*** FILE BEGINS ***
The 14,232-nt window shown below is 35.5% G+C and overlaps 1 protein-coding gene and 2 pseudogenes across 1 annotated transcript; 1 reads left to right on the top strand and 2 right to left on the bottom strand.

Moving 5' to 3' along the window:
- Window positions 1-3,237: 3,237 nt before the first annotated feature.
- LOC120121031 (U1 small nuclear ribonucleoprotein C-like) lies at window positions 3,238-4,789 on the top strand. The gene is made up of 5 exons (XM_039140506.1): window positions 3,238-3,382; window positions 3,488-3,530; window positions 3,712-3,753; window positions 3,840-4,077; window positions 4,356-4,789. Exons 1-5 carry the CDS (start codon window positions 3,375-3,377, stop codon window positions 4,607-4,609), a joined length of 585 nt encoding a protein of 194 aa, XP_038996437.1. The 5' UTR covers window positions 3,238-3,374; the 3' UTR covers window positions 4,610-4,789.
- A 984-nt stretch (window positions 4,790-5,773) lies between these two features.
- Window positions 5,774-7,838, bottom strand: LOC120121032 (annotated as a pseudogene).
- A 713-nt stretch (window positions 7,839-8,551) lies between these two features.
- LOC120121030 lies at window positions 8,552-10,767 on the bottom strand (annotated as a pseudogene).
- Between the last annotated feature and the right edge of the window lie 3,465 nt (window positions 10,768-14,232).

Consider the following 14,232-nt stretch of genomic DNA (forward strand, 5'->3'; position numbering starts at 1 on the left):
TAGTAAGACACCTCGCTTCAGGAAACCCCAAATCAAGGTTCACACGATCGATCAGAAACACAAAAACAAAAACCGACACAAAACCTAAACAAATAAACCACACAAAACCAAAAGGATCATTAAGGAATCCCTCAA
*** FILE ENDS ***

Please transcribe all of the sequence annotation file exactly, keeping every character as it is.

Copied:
The 14,232-nt window shown below is 35.5% G+C and overlaps 1 protein-coding gene and 2 pseudogenes across 1 annotated transcript; 1 reads left to right on the top strand and 2 right to left on the bottom strand.

Moving 5' to 3' along the window:
- Window positions 1-3,237: 3,237 nt before the first annotated feature.
- LOC120121031 (U1 small nuclear ribonucleoprotein C-like) lies at window positions 3,238-4,789 on the top strand. The gene is made up of 5 exons (XM_039140506.1): window positions 3,238-3,382; window positions 3,488-3,530; window positions 3,712-3,753; window positions 3,840-4,077; window positions 4,356-4,789. Exons 1-5 carry the CDS (start codon window positions 3,375-3,377, stop codon window positions 4,607-4,609), a joined length of 585 nt encoding a protein of 194 aa, XP_038996437.1. The 5' UTR covers window positions 3,238-3,374; the 3' UTR covers window positions 4,610-4,789.
- A 984-nt stretch (window positions 4,790-5,773) lies between these two features.
- Window positions 5,774-7,838, bottom strand: LOC120121032 (annotated as a pseudogene).
- A 713-nt stretch (window positions 7,839-8,551) lies between these two features.
- LOC120121030 lies at window positions 8,552-10,767 on the bottom strand (annotated as a pseudogene).
- Between the last annotated feature and the right edge of the window lie 3,465 nt (window positions 10,768-14,232).

Consider the following 14,232-nt stretch of genomic DNA (forward strand, 5'->3'; position numbering starts at 1 on the left):
TAGTAAGACACCTCGCTTCAGGAAACCCCAAATCAAGGTTCACACGATCGATCAGAAACACAAAAACAAAAACCGACACAAAACCTAAACAAATAAACCACACAAAACCAAAAGGATCATTAAGGAATCCCTCAA